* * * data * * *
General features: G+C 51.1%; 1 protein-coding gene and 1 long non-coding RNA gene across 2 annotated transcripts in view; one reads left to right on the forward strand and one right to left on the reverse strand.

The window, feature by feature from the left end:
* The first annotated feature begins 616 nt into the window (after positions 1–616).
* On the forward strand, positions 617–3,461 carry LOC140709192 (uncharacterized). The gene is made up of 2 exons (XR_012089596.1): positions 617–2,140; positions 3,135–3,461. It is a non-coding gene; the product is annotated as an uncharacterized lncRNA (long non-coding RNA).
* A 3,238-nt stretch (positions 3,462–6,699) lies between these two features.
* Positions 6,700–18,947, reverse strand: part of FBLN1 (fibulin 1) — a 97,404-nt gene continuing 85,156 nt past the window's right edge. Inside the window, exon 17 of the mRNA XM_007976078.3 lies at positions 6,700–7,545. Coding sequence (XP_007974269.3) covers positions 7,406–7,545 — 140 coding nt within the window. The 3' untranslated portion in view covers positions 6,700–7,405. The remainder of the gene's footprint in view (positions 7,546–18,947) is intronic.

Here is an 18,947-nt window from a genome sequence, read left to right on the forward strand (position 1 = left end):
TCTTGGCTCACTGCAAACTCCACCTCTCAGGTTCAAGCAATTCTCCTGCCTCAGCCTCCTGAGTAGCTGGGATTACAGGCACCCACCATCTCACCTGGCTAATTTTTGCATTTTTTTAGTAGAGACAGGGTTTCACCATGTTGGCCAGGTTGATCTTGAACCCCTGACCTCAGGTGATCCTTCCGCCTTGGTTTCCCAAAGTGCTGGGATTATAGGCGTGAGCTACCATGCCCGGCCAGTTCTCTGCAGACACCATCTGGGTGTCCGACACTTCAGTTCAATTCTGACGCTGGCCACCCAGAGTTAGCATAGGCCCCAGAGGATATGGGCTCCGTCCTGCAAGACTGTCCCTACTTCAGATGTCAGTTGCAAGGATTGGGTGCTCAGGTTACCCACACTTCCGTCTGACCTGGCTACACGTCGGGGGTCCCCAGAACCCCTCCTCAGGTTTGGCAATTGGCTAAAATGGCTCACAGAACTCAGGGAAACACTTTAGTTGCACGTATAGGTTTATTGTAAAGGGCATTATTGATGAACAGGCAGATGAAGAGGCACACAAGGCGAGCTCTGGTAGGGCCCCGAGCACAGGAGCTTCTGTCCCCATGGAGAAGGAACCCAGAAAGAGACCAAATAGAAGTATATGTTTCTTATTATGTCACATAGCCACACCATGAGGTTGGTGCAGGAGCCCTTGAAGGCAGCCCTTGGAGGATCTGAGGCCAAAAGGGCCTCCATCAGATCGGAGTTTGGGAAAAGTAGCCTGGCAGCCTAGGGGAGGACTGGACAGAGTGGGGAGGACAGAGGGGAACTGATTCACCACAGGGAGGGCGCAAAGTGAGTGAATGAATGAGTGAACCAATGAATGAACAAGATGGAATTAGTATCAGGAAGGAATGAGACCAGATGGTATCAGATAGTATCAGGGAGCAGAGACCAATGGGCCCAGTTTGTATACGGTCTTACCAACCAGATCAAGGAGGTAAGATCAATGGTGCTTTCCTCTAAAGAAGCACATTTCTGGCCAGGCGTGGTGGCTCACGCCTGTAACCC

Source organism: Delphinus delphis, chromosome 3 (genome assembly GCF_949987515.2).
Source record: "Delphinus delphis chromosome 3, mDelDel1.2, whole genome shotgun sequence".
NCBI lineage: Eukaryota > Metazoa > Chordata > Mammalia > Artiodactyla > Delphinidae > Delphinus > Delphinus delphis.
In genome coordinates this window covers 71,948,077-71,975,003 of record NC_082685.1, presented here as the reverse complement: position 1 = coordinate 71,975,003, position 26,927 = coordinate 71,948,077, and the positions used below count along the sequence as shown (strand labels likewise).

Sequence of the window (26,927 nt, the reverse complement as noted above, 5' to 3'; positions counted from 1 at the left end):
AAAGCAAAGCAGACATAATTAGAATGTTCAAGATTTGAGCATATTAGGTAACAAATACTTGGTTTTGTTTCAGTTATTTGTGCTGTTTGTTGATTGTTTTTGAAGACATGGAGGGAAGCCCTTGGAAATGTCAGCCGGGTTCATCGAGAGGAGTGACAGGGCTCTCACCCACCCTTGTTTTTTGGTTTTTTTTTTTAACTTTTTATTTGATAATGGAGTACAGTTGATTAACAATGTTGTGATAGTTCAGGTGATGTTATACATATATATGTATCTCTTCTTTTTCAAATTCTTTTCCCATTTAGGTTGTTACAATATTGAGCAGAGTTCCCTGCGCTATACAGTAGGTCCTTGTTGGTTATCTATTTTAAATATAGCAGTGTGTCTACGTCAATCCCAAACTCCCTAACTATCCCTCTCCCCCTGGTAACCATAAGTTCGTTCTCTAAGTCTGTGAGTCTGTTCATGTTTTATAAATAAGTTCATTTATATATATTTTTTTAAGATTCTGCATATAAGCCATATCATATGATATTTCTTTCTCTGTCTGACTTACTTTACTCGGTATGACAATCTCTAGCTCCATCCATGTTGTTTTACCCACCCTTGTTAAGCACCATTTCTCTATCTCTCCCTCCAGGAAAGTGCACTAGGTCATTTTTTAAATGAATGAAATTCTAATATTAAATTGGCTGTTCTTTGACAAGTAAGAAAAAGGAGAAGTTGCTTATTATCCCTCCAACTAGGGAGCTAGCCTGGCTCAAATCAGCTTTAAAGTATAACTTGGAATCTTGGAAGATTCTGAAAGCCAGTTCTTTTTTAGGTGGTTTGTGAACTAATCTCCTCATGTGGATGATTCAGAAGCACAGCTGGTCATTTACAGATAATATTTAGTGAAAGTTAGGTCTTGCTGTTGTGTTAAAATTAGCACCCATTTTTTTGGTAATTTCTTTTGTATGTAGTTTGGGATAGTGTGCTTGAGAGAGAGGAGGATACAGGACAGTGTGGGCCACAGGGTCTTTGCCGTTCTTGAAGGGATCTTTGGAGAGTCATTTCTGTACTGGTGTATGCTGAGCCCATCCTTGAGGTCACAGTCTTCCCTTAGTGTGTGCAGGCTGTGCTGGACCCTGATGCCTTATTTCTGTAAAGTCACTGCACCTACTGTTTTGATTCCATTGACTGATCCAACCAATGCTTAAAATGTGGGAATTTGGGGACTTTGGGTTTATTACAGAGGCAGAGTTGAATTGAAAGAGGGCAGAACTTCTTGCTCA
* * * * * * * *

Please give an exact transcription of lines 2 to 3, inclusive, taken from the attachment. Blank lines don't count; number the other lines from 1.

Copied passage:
The window, feature by feature from the left end:
* The first annotated feature begins 616 nt into the window (after positions 1–616).